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This Week in White Sox Minor League Baseball

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The next wave

Carlos Sanchez
Carlos Sanchez
Jamie Squire

This week:

Simon Castro threw two innings in relief in the first game of Charlotte's double-header on Friday. It appears that the move to the bullpen may be a permanent one. Charlotte did not use a recognized starter in the second game and instead used four of their usual relievers, plus they also just signed 30 year-old journeyman starting pitcher Michael Nix out of an independent league. Castro's been pretty inconsistent as a starter and, at 25 years-old and in his 8th pro season, he's certainly had enough chances to prove himself as a starter. Add in that he'll be out of options after this season and that the White Sox should be anticipating that they will have enough starting pitching at the major league level in the short-term, finding out what Castro can do in relief is a very sensible decision.

As I've detailed in the past, the big Dominican has the repertoire to be an effective reliever and potentially a high leverage one. Focusing solely on pitching out of the stretch should help him keep his mechanics consistent and both his mid-90s fastball and sharp slider should be plus pitches out of the bullpen. He also has a decent splitter that he can mix in. Given the trouble the White Sox have had with their lower leverage right-handers, it's a good bet that we'll be seeing Castro in Chicago sooner rather than later.

The 2013 draftees who have signed are in Arizona for their pre-season mini-camp, joining the guys who have spent the last two and a half months in extended spring training. They'll head out to their respective assignments tomorrow or Tuesday. Both Bristol and Great Falls begin their seasons on Thursday.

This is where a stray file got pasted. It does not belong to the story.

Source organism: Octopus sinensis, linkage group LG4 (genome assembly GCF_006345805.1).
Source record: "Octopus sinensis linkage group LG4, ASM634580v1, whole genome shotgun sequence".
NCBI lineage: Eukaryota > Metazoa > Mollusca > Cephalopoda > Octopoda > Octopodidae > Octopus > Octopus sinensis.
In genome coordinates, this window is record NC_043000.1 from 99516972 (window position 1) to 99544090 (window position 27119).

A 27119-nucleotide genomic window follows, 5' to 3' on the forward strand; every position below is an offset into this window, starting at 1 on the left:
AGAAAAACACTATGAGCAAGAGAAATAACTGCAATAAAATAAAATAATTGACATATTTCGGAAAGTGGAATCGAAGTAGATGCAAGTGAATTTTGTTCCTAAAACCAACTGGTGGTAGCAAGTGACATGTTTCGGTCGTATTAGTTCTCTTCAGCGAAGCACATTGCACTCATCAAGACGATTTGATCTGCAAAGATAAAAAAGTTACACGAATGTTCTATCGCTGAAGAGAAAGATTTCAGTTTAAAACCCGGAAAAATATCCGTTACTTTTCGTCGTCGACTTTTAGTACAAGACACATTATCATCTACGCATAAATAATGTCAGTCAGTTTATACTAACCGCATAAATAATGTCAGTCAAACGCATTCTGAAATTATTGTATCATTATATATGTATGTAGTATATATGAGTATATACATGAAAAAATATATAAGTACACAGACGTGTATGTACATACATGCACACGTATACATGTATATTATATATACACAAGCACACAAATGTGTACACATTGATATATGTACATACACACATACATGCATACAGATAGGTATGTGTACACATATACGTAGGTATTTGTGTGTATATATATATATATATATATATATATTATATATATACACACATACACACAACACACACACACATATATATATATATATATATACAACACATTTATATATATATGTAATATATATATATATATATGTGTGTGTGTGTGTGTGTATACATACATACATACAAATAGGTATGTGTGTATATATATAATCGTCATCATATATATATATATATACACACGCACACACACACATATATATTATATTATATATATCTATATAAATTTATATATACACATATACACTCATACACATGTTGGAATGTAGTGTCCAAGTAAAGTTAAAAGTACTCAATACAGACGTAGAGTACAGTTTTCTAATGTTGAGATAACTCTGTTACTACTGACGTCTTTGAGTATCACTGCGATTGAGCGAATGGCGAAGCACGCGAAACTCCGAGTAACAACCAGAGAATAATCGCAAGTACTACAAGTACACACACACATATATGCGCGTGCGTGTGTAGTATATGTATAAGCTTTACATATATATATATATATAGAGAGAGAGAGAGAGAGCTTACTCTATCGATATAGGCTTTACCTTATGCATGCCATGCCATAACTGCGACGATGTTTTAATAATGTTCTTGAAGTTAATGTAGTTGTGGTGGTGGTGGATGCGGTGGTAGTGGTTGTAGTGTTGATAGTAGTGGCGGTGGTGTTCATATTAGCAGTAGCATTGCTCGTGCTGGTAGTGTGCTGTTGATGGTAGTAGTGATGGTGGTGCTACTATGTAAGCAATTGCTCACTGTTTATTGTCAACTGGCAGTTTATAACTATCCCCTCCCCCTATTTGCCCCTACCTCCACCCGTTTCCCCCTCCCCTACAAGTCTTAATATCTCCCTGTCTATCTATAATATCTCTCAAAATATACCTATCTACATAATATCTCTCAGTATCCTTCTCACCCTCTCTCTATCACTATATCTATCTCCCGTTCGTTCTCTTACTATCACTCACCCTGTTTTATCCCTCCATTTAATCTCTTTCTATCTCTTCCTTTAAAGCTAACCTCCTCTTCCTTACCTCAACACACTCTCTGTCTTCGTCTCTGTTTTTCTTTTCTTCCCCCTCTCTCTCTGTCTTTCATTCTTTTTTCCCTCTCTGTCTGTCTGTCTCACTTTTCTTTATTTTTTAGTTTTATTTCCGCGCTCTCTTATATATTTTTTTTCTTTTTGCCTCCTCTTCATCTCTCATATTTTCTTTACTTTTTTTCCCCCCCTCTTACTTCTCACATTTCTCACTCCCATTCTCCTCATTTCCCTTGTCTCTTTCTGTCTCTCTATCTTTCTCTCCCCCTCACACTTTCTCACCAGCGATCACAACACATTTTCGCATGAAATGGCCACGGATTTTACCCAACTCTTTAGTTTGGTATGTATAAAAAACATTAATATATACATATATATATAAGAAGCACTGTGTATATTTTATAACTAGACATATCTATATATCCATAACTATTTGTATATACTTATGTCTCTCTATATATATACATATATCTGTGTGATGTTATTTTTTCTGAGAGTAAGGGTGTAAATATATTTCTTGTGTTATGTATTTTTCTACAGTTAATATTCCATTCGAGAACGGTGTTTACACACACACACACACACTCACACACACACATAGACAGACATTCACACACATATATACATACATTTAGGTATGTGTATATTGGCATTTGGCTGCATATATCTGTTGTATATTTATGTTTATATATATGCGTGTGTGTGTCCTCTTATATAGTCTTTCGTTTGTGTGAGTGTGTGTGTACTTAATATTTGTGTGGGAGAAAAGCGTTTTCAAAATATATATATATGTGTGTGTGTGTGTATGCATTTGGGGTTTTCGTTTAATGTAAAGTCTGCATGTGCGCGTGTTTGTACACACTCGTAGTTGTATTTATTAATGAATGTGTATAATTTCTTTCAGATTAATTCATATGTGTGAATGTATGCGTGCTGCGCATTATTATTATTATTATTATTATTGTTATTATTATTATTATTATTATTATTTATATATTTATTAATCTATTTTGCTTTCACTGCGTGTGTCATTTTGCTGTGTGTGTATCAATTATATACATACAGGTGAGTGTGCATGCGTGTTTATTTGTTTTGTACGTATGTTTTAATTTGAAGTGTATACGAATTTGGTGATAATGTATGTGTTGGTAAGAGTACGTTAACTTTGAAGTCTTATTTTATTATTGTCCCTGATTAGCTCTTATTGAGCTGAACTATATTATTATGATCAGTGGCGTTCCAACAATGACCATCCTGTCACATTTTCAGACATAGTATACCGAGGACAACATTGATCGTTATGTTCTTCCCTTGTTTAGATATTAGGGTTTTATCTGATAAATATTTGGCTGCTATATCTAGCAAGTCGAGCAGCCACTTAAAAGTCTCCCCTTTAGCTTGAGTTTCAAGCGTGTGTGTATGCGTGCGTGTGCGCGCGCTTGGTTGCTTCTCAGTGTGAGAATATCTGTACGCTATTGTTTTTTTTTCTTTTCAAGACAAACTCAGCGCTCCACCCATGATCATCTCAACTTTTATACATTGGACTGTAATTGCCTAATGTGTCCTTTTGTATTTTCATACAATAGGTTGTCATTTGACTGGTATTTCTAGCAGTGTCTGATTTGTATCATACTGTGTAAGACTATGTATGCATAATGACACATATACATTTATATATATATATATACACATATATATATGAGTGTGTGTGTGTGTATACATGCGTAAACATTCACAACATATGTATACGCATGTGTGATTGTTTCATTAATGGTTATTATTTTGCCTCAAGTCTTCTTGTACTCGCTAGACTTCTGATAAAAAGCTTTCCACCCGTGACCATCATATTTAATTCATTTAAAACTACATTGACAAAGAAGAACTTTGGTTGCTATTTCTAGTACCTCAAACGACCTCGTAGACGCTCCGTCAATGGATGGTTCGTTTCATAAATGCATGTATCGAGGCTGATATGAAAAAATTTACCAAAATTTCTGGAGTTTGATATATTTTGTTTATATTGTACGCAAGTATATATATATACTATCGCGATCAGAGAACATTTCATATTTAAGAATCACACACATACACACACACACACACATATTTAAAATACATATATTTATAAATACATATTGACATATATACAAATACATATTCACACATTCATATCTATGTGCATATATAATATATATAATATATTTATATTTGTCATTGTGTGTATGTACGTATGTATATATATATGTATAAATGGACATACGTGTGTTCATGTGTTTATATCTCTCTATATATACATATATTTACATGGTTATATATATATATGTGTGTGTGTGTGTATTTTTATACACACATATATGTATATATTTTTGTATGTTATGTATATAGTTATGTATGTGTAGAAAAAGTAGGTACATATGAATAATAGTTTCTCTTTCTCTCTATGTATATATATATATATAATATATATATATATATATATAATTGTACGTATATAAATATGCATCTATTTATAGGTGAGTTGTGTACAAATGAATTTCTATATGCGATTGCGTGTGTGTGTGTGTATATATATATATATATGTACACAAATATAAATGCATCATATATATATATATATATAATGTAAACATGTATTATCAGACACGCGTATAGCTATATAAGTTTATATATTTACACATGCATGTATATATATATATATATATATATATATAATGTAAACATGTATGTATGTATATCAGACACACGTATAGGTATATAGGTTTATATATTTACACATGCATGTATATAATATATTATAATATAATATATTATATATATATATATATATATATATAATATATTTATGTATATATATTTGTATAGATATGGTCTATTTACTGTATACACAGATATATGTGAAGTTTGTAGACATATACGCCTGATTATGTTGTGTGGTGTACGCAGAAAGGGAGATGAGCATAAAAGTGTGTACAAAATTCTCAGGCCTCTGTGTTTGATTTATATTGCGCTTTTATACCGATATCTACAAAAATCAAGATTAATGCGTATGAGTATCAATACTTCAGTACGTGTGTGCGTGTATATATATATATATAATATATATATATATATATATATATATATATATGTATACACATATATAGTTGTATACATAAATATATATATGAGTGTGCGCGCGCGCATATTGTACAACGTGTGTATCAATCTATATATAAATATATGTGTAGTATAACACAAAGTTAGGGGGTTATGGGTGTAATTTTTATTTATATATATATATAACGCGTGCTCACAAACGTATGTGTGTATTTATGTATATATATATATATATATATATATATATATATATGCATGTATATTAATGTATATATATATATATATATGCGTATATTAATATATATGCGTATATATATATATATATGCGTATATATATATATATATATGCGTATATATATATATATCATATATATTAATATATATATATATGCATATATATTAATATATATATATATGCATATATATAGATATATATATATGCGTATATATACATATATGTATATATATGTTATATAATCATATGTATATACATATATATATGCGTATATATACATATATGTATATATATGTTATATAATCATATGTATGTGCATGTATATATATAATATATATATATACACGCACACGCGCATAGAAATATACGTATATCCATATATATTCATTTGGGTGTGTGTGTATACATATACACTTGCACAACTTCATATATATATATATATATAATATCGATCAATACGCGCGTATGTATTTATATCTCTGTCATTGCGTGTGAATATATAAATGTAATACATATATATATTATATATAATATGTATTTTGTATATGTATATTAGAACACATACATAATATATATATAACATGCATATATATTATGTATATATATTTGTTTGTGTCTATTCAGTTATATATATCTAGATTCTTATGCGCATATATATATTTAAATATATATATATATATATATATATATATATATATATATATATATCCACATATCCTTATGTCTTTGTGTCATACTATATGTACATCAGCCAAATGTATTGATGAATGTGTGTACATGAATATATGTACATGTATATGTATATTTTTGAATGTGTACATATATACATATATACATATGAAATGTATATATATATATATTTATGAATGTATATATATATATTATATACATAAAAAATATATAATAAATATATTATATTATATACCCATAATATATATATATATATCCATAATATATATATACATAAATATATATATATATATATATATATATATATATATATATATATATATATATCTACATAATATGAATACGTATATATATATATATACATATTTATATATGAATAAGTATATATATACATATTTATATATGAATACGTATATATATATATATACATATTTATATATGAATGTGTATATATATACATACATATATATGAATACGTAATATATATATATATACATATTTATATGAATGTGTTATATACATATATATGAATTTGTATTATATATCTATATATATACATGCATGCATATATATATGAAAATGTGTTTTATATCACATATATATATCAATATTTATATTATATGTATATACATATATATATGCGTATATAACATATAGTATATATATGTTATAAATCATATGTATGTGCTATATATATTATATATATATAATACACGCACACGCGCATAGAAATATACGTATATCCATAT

A few weeks ago we checked in on the notable pitching prospects. This week we'll look at the hitters in the high minors who we're likely to see at some point in the near future.

Josh Phegley, of course, leads this pack, both due to his hot start to this season and the less than inspiring catcher play at the major league level. He's hitting .314/.375./.605, which comes out to a .425 wOBA. While one might quibble that his 12 home runs indicate some luck on flyballs, his .314 BABIP suggests that the numbers aren't a total mirage. Still rough behind the plate, barring injury, he's a sure call-up this season. Given that Tyler Flowers somewhat counter-intuitively hits righties better than lefties, the two could form a decent combo.

Carlos Sanchez is the youngest player in the International League and he's hitting like it. The Venezuelan will be 21 in two weeks and he appears to be the latest victim of the White Sox' aggressive promotion of prospects. He's batting just .233/.292/.286, coming out to a .271 wOBA. His strikeout rate (15.5%) and walk rate (7.2%) are almost spot-on his career averages so the problem is the kind of contact he's making. His current flyball rate is almost identical to his breakout 2012 season but his line drive rate has dipped from 21.5% to 14.6% with a commensurate increase in his ground ball rate from 47.3% to 53.5%, leading to a lowly .278 BABIP. The glove is still superb so he doesn't need to hit all that much to make it as a major leaguer. At his age, the White Sox should be patient.

Trayce Thompson is holding his own at Birmingham and, given that he'll need to be on the 40-man roster next season anyway, he's a good bet for a late season call-up. His home runs per balls in play rate has dipped from 7.1% last season to 3.5% this season. While an as yet undetermined percentage of that is likely due to the Barons' new ballpark suppressing home runs, at least part of that is simply because he's making more contact - on 70.6% of swings this year versus 67.1% last year. He's also traded a lot of his strikeouts for walks. The 22 year-old has cut his strikeout rate to 22.9% this season after consistently being at about 29% or worse in his first four professional seasons. His walk rate is 13.9% after being in the 9-10% range in the past. His strike zone judgment has improved and the most important aspect of that is that he appears to have learned to cover some of the holes in his swing. With a good defensive profile in center field, he is beginning to look like the high reward of the various high risk outfielders the White Sox drafted in the past five years. His line this season: .248/.363/.389 totaling to a .351 wOBA.